Driver's side clearance. I'll need to grind down that plate on the old chassis to give me a little more room. It no longer serves a purpose anyway since I removed the outrigger it was supporting.

Passenger's side. There's about the same amount of clearance as on the driver's side, even though the camera angle doesn't show it.

I'm going to drop the engine a little lower in the chassis to get it totally level and make the chassis brackets for the motor mounts easy peasy. Unfortunately, that also means I'll probably have to notch a good portion of the steering rack support so that the oil plan clears it. The upside is that this car is going to have awesome Ackerman -- the opposite of how the Spitfire was originally built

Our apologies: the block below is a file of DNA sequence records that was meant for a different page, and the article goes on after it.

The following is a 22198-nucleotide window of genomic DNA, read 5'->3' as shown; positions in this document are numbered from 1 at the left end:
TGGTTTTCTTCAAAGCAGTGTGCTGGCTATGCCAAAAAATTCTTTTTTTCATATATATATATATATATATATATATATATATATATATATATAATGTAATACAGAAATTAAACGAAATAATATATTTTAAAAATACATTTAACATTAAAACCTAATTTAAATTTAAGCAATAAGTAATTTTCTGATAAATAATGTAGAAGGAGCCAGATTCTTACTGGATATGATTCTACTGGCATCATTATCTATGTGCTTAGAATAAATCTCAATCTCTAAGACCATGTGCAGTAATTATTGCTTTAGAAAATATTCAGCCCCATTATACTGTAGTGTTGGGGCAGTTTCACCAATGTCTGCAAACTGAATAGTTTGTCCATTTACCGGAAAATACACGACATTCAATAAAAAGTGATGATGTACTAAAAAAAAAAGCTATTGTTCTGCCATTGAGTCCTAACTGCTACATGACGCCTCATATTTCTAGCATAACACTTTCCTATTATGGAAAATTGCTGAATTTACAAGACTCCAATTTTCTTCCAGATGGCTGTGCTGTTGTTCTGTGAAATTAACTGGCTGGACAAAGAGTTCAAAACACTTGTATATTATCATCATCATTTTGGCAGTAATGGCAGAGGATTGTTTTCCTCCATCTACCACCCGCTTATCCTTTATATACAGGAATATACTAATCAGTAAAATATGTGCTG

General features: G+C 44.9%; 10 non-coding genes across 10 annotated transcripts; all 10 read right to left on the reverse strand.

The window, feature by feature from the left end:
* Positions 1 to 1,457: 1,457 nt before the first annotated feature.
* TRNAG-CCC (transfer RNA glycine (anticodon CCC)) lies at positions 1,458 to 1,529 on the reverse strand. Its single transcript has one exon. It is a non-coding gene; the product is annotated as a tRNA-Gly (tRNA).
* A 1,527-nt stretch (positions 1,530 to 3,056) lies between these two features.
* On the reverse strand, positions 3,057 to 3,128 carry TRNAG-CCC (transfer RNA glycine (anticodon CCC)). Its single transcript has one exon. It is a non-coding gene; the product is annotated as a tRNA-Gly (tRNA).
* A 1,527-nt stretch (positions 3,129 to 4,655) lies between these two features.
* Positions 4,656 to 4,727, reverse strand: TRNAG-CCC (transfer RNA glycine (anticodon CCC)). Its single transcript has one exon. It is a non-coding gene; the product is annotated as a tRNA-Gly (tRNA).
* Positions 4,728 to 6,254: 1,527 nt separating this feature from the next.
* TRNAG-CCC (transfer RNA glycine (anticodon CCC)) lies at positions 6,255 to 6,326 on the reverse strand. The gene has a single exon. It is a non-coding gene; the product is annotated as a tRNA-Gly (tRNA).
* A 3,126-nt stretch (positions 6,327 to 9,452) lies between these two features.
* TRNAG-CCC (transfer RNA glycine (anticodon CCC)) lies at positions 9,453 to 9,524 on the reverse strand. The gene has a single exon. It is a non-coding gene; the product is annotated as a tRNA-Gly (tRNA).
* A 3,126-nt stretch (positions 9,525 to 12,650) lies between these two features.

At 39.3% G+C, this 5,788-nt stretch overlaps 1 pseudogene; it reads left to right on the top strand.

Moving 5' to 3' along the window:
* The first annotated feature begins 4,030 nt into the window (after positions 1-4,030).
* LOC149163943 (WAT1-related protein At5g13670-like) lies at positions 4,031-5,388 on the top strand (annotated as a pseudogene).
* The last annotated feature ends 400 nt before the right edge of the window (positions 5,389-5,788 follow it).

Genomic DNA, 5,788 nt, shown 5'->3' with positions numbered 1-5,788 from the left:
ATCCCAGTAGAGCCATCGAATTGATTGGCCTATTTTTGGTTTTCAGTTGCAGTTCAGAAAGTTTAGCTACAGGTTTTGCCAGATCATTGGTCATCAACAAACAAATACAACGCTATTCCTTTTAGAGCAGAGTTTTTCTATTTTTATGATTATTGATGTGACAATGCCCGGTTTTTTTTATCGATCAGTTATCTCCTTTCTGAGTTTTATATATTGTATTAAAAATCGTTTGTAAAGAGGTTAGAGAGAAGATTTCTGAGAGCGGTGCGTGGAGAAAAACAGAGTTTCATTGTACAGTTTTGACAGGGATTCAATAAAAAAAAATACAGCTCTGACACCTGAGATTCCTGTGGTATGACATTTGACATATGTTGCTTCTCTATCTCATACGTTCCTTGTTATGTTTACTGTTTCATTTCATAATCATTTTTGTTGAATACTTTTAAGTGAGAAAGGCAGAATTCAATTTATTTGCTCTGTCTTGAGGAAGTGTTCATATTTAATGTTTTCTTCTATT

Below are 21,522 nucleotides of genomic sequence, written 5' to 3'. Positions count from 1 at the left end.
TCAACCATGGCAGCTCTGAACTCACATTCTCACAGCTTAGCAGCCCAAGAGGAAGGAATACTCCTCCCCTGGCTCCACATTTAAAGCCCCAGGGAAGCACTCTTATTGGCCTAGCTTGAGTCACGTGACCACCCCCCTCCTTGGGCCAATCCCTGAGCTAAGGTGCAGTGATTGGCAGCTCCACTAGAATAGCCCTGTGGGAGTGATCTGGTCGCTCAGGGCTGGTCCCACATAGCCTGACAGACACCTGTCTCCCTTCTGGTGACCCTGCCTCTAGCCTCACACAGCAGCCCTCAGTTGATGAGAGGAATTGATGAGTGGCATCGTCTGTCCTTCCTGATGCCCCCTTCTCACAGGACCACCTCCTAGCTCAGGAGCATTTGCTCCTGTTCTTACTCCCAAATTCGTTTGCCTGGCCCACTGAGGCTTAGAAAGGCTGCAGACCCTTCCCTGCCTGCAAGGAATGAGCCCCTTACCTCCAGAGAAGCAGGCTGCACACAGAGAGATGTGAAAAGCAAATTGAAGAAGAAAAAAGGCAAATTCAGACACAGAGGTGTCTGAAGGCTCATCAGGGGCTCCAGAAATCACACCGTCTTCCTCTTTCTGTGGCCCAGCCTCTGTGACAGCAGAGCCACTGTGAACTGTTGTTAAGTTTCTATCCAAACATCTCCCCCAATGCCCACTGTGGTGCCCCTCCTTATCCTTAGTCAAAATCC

Curmudgeon MegaDork
3/9/13 5:48 p.m.

Looks like things are coming along great! That Ackerman fix makes all the difference in the world in tight turns. BTDT.

Winston HalfDork
3/9/13 8:11 p.m.

Thanks! I'd really hoped to get started on the suspension (brackets, towers, etc.) this weekend but things are going a little more slowly than I had anticipated. Making sure that you get things right when fabricating just takes time.

Winston HalfDork
3/25/13 10:16 a.m.

This thread has been idle for a couple of weeks, but I have not been. I've been using the "Wishbone" suspension analysis program familiar to many Locosters, trying to come up with the best layout I could. The locostusa.com site seems to be down right now, but here is the link to the program:


I think I had honed in on a pretty good setup, but there were a few suggestions on the locostusa.com board that I was going to try out before I finalized my geometry.

Then, rallycross happened. I remember having a lot of fun back in 2008 when I last rallycrossed, but I had forgotten exactly HOW MUCH fun it is.

Yep, RallyCross Spitfire. Get ready.

mazdeuce Dork
3/25/13 10:58 a.m.